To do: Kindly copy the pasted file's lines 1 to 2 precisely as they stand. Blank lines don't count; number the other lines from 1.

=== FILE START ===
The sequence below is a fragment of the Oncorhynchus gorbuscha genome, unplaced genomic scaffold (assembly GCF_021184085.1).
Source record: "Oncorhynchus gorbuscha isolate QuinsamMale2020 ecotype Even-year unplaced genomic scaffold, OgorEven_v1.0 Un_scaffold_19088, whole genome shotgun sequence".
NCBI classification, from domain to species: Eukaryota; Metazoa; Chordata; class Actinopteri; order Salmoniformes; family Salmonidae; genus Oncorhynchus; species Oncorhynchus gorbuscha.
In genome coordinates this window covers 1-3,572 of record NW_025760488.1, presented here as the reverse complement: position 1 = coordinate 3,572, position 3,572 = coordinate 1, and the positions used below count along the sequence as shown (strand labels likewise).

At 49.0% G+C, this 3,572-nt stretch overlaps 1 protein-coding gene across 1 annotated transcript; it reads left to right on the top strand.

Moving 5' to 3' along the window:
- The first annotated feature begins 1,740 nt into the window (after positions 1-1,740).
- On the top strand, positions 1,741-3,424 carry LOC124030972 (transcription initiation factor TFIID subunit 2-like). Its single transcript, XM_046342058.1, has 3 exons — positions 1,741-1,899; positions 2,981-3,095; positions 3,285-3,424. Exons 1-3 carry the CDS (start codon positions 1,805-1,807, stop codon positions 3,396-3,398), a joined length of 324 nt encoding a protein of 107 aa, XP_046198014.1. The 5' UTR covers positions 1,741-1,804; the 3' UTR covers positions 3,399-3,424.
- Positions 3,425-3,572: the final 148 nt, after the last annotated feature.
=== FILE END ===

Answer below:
The sequence below is a fragment of the Oncorhynchus gorbuscha genome, unplaced genomic scaffold (assembly GCF_021184085.1).
Source record: "Oncorhynchus gorbuscha isolate QuinsamMale2020 ecotype Even-year unplaced genomic scaffold, OgorEven_v1.0 Un_scaffold_19088, whole genome shotgun sequence".